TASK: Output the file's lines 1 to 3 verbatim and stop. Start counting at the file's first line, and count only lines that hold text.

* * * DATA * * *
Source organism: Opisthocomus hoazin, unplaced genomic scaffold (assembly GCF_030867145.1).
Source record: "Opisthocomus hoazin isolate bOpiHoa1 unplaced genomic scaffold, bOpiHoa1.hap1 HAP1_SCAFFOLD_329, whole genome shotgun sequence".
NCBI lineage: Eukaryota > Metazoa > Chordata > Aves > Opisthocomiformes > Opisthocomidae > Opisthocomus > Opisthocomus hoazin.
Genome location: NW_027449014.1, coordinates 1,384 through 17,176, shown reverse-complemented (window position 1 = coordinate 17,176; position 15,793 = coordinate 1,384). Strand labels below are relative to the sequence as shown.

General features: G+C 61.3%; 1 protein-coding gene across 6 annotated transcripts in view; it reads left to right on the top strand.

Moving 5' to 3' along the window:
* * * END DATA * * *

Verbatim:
Source organism: Opisthocomus hoazin, unplaced genomic scaffold (assembly GCF_030867145.1).
Source record: "Opisthocomus hoazin isolate bOpiHoa1 unplaced genomic scaffold, bOpiHoa1.hap1 HAP1_SCAFFOLD_329, whole genome shotgun sequence".
NCBI lineage: Eukaryota > Metazoa > Chordata > Aves > Opisthocomiformes > Opisthocomidae > Opisthocomus > Opisthocomus hoazin.